Steve Forrest

Steve Forrest
Steve Forrest

Steve Forrest obituary in “The Guardian” in 2013

Steve Forrest’s “Guardian” obituary in 2013:

Steve Forrest, who has died aged 87, was a product of the Hollywood studio system, then at its tail end in the 1950s. Although MGM had the handsome, rugged 6ft 3in actor under contract for five years, from 1952 to 1957, they gave him few chances to shine. It was only when he left the studio that Forrest got bigger and better parts in feature films – one of his best performances was as the white brother of Elvis Presley, who plays the son of a Native American mother and a Texas rancher father, in Don Siegel’s excellent western Flaming Star (1960) – and he was able to start a long and busy career on television.

In fact, it was on the small screen that Forrest would build his fame, notably in S.W.A.T. (1975-76), a cop series set in Los Angeles, the acronym referring to the police department’s special weapons and tactics team. It ran for 37 episodes, with Forrest as a stern, level-headed Lieutenant Dan “Hondo” Harrelson, who would cry out “Let’s roll” as he climbed into a van to go on another mission to catch villains.

Forrest was born in Huntsville, Texas, one of 13 children of a Baptist minister. An older brother, 15 years his senior, was the more famous Dana Andrews, who was to become a leading man in films during the 1940s and 50s. It was through this older brother that Forrest got his first taste of the movie business when, aged 18, he had a bit part as a young sailor in Crash Dive (1943), which starred Andrews and Tyrone Power.

After serving as a sergeant in the army during the second world war, Forrest moved to Los Angeles to study at UCLA. He graduated in 1950 with a bachelor’s degree in theatre arts and became a stagehand at La Jolla Playhouse, gradually getting roles. He resumed his postwar movie career with a small role in another of Andrews’s pictures, Sealed Cargo (1951).

But the following year, Forrest was able to distance himself from Andrews when he landed the MGM contract. At first he only had small parts, such as playing the actor in Lana Turner’s screen test in The Bad and the Beautiful (1952). He was glimpsed as a soldier in Battle Circus (1953), starring Humphrey Bogart and June Allyson, and played an army recruit under tough training sergeant Richard Widmark in Take the High Ground! (1953).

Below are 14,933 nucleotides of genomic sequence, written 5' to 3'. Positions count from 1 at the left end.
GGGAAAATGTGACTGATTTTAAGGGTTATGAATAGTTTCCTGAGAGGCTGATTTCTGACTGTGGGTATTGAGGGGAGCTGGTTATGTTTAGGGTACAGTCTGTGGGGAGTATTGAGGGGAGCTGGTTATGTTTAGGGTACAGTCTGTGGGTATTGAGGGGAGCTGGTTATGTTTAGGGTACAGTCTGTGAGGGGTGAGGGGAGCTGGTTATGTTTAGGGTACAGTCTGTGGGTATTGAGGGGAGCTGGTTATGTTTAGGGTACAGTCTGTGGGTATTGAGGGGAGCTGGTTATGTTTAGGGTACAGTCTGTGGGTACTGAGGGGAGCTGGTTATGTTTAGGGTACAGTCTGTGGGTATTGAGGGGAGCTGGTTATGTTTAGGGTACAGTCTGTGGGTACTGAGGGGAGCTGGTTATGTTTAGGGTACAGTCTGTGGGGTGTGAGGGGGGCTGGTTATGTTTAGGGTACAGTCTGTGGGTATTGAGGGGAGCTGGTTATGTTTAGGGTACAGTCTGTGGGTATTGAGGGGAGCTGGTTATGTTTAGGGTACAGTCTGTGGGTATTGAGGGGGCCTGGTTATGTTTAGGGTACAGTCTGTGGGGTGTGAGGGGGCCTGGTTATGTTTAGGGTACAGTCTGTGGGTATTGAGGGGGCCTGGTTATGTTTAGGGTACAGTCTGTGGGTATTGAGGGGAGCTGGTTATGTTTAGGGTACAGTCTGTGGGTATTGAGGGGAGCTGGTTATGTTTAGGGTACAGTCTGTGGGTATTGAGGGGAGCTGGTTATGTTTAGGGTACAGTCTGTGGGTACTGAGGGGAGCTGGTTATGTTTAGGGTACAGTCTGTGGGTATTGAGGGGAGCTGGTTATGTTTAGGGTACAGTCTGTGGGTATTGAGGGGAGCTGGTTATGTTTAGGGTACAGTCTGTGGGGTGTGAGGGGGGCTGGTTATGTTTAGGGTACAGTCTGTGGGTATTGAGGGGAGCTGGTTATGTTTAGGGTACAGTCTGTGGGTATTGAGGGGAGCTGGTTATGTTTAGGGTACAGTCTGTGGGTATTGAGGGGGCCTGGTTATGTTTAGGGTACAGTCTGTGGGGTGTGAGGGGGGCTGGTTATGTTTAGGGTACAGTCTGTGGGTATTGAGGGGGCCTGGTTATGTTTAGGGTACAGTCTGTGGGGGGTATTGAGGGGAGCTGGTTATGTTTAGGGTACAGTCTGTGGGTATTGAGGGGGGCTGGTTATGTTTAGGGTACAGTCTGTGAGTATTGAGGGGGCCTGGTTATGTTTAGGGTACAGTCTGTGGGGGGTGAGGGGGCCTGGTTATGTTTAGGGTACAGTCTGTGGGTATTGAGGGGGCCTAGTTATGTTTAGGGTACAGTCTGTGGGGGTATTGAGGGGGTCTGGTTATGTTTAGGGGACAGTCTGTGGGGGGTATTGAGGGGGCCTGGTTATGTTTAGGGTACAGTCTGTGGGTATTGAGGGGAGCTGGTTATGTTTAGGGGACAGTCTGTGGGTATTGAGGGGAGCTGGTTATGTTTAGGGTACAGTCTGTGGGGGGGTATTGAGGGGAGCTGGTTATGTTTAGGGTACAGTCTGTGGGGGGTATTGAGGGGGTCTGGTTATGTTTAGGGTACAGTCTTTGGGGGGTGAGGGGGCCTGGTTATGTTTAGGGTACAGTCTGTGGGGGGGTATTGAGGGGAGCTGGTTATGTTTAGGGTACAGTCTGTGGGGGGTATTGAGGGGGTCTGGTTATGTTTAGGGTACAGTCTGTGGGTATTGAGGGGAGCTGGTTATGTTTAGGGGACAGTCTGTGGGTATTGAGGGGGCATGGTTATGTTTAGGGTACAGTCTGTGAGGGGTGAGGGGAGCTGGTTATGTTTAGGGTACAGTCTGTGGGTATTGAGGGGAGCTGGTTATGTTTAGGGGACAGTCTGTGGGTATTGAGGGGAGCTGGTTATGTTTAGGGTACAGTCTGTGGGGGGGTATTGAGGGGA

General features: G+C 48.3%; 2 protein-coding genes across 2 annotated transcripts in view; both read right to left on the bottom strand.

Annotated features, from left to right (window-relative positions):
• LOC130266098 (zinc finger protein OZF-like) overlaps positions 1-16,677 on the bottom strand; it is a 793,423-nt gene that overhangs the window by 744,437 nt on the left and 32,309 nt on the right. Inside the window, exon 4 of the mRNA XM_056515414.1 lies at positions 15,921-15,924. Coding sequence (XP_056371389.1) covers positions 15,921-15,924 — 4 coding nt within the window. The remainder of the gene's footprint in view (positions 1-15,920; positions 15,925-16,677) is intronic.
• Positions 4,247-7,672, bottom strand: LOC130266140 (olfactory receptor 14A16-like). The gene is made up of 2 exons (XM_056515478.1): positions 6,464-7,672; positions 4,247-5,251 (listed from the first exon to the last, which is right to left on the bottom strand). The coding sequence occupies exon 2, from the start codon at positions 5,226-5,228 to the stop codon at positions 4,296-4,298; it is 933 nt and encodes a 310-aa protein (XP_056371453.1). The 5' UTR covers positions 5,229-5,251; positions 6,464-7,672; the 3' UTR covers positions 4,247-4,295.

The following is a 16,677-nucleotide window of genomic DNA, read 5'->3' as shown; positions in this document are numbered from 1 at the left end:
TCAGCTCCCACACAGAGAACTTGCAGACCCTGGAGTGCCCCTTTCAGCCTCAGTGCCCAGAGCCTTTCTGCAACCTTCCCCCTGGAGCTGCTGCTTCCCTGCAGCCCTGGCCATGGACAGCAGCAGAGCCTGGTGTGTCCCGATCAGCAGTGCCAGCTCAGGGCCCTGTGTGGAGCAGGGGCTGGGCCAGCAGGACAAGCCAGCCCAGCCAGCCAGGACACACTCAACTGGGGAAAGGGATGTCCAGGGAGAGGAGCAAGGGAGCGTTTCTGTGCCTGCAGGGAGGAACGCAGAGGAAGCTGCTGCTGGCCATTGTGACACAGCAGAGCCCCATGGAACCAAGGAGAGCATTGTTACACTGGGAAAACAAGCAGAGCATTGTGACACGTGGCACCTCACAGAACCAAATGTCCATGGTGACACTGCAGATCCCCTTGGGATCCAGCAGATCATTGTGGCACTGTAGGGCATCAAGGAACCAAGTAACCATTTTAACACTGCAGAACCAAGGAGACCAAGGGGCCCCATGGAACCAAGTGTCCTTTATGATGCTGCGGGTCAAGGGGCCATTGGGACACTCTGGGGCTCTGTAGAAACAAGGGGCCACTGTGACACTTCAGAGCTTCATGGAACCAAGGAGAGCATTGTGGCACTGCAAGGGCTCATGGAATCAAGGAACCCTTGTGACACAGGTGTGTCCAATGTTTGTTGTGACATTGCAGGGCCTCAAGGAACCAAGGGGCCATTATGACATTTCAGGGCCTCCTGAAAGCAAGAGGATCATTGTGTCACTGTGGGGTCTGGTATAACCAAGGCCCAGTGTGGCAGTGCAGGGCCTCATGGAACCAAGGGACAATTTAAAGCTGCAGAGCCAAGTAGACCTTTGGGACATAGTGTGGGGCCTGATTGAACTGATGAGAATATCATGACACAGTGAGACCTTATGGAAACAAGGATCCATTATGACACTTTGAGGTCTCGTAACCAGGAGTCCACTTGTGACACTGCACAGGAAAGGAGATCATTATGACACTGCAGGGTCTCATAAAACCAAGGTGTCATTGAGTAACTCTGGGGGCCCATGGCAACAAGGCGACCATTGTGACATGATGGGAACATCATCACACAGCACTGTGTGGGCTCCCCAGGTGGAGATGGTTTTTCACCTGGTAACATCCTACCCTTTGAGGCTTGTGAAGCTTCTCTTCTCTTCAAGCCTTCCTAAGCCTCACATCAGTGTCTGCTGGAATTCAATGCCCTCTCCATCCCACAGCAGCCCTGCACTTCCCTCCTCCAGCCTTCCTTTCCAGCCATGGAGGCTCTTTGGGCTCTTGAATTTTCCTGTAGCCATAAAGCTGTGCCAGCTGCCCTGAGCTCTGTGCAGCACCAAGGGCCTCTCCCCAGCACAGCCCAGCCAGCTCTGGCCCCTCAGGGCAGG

His first real parts came when he was loaned out to Warner Bros for two pictures. In So Big (1953), based on a sprawling novel by Edna Ferber, Forrest plays long-suffering Jane Wyman’s selfish son, for which he won a Golden Globe for most promising male newcomer. He was hardly able to fulfil his promise in the role of a scientist suspected of being a serial killer in Phantom of the Rue Morgue (1954), a feeble adaptation of Edgar Allan Poe.

Back at MGM, Forrest was given more substantial roles than previously. In Prisoner of War (1954), a simplistic “Red Scare” movie, Forrest was one of a group of brave American PoWs, including Ronald Reagan, being subjected to torture and brainwashing in a North Korean camp. When a brutal Soviet officer asks Forrest where his family lives, he replies: “In Hollywood with my brothers Clark Gable and Spencer Tracy and my sisters Esther Williams and Janey Powell.”

Much better was Rogue Cop (1954), in which a poker-faced Forrest plays a policeman who is honest, unlike his detective brother played by Robert Taylor in the title role. Forrest was finally given rare top billing as a young man studying for the priesthood in Bedevilled (1955), a quasi-religious thriller, and as the writer hero in Mexico in The Living Idol (1957), a risible synthesis of exotic romance and mysticism. According to the New York Times, “a pretty young man named Steve Forrest plays the reporter chap. He is purely ornamental until he goes into a bare-handed battle with a jaguar.”

Freed from his MGM contract, Forrest portrayed a New York reporter falling for a rural Doris Day in It Happened to Jane (1959), and in Heller in Pink Tights (1960) he played a gunfighter who wins blonde dancer Sophia Loren in a poker game, but loses her to Anthony Quinn. The latter role gave the often stolid Forrest an opportunity to show more ebullience.

In the meantime, he had established a parallel career on television, appearing notably in westerns such as Bonanza, Death Valley Days, The Virginian and Rawhide. In 1965, he and his family moved to London, where he starred in 30 episodes of the ATV series The Baron. Forrest was rugged and charming in the title role, the nickname given to John Mannering, a Texas-born, London-based antique dealer who is really a secret agent.

On the big screen, Forrest would have a key role as the lawyer boyfriend of Joan Crawford (Faye Dunaway) in Mommie Dearest (1981), a rather trashy melodrama in which he looked plainly uncomfortable, nor was he in his element as a heavy in the unfunny spoof Spies Like Us (1985).

He then returned to television, notably with 15 episodes of Dallas in 1986, playing Wes Parmalee, an impostor pretending to be Jock Ewing, and in several episodes of Murder She Wrote.

He is survived by his wife, Christine, and sons, Michael, Forrest and Stephen.

• Steve Forrest (William Forrest Andrews), actor, born 29 September 1925; died 18 May 2013

The above “Guardian” obituary can also be accessed online here.

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